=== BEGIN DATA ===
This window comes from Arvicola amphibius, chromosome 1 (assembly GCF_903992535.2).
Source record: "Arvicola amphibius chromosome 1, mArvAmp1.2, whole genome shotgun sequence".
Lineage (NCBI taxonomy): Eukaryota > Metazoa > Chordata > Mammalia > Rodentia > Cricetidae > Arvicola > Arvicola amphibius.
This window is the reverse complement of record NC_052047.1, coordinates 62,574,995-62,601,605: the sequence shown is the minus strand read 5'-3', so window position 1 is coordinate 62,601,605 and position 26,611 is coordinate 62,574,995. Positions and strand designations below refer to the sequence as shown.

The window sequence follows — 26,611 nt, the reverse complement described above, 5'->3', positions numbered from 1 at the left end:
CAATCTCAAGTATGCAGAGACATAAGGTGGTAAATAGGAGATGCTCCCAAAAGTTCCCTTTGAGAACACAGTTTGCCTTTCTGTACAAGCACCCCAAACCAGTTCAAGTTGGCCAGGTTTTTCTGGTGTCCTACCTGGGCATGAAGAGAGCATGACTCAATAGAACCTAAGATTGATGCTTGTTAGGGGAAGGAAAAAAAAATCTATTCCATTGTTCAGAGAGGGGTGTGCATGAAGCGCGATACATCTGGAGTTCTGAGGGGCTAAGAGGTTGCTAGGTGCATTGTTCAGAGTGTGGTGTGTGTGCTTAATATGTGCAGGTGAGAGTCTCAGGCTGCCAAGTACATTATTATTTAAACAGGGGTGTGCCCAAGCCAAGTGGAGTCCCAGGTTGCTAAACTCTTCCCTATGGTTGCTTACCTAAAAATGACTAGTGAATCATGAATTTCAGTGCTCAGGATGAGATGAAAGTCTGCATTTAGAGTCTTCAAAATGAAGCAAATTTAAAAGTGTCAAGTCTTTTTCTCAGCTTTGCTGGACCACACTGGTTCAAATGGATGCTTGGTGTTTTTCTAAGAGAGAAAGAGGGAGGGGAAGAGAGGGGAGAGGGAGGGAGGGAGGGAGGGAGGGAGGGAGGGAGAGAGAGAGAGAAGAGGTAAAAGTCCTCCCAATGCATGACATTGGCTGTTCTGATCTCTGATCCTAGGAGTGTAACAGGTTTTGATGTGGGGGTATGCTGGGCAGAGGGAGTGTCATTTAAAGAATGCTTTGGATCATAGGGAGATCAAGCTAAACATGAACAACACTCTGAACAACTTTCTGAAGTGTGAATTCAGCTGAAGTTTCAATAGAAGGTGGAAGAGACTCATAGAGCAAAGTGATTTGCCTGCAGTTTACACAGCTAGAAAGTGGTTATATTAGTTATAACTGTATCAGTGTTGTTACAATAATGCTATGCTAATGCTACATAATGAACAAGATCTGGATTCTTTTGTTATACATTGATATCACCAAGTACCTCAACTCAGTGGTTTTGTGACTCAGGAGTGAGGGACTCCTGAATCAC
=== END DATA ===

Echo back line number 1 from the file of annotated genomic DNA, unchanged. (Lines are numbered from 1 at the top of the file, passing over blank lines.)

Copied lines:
This window comes from Arvicola amphibius, chromosome 1 (assembly GCF_903992535.2).